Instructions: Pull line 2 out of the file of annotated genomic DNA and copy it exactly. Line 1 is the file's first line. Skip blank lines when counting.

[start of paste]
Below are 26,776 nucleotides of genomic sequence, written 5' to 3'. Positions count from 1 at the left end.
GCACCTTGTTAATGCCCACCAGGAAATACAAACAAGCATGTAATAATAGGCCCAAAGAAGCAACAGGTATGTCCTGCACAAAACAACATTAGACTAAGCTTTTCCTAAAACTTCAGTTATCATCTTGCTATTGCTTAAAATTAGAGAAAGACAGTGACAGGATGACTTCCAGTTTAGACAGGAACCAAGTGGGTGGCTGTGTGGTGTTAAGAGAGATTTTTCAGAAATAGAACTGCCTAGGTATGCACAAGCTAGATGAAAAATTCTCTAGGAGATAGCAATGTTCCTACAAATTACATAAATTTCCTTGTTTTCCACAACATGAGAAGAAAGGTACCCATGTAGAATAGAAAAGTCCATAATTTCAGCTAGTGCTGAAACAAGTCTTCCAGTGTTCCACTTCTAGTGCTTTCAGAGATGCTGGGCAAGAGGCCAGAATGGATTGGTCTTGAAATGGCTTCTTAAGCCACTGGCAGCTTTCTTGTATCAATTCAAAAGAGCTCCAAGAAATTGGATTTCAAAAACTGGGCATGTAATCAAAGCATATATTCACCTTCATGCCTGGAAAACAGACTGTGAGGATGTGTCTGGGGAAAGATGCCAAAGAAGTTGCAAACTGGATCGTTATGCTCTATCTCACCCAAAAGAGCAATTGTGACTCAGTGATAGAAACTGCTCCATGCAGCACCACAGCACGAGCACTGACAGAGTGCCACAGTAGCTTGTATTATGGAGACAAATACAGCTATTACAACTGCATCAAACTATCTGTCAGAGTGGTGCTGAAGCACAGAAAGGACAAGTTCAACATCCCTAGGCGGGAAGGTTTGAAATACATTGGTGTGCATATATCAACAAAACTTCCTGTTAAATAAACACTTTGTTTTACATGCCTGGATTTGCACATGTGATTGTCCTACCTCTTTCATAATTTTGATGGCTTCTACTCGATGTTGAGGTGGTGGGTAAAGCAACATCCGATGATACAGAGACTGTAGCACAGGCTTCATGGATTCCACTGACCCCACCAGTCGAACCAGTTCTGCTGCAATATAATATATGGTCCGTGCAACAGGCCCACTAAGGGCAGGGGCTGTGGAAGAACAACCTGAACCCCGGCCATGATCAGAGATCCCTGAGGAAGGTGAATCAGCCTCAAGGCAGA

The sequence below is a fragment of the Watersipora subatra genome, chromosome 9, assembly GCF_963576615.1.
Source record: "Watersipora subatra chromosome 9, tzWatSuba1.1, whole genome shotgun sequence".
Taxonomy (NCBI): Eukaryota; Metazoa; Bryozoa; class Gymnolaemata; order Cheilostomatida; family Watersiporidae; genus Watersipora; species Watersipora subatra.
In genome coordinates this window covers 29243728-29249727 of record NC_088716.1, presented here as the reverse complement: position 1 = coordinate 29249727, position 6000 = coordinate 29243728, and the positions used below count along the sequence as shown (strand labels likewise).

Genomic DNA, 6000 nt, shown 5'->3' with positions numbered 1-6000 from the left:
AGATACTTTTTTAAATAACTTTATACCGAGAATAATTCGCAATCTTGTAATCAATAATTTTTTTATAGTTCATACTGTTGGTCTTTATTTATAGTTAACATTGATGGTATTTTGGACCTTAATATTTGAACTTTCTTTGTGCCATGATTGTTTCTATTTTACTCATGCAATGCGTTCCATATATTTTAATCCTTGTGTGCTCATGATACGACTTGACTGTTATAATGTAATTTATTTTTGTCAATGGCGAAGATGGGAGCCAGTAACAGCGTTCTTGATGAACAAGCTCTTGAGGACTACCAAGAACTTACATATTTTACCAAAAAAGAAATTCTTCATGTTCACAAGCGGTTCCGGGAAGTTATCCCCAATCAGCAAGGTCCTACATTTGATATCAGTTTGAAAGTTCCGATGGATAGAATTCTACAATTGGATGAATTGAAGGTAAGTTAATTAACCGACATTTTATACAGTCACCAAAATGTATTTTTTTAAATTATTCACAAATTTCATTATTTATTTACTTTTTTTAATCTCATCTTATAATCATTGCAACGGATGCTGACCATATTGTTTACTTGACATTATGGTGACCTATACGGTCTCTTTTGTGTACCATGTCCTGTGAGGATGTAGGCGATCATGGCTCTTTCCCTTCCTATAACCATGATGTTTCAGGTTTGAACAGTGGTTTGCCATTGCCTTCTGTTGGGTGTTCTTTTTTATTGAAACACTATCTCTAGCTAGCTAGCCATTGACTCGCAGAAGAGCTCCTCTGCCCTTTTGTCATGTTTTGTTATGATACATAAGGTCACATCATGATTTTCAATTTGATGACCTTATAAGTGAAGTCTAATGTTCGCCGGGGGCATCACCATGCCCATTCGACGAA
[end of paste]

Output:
GCACCTTGTTAATGCCCACCAGGAAATACAAACAAGCATGTAATAATAGGCCCAAAGAAGCAACAGGTATGTCCTGCACAAAACAACATTAGACTAAGCTTTTCCTAAAACTTCAGTTATCATCTTGCTATTGCTTAAAATTAGAGAAAGACAGTGACAGGATGACTTCCAGTTTAGACAGGAACCAAGTGGGTGGCTGTGTGGTGTTAAGAGAGATTTTTCAGAAATAGAACTGCCTAGGTATGCACAAGCTAGATGAAAAATTCTCTAGGAGATAGCAATGTTCCTACAAATTACATAAATTTCCTTGTTTTCCACAACATGAGAAGAAAGGTACCCATGTAGAATAGAAAAGTCCATAATTTCAGCTAGTGCTGAAACAAGTCTTCCAGTGTTCCACTTCTAGTGCTTTCAGAGATGCTGGGCAAGAGGCCAGAATGGATTGGTCTTGAAATGGCTTCTTAAGCCACTGGCAGCTTTCTTGTATCAATTCAAAAGAGCTCCAAGAAATTGGATTTCAAAAACTGGGCATGTAATCAAAGCATATATTCACCTTCATGCCTGGAAAACAGACTGTGAGGATGTGTCTGGGGAAAGATGCCAAAGAAGTTGCAAACTGGATCGTTATGCTCTATCTCACCCAAAAGAGCAATTGTGACTCAGTGATAGAAACTGCTCCATGCAGCACCACAGCACGAGCACTGACAGAGTGCCACAGTAGCTTGTATTATGGAGACAAATACAGCTATTACAACTGCATCAAACTATCTGTCAGAGTGGTGCTGAAGCACAGAAAGGACAAGTTCAACATCCCTAGGCGGGAAGGTTTGAAATACATTGGTGTGCATATATCAACAAAACTTCCTGTTAAATAAACACTTTGTTTTACATGCCTGGATTTGCACATGTGATTGTCCTACCTCTTTCATAATTTTGATGGCTTCTACTCGATGTTGAGGTGGTGGGTAAAGCAACATCCGATGATACAGAGACTGTAGCACAGGCTTCATGGATTCCACTGACCCCACCAGTCGAACCAGTTCTGCTGCAATATAATATATGGTCCGTGCAACAGGCCCACTAAGGGCAGGGGCTGTGGAAGAACAACCTGAACCCCGGCCATGATCAGAGATCCCTGAGGAAGGTGAATCAGCCTCAAGGCAGA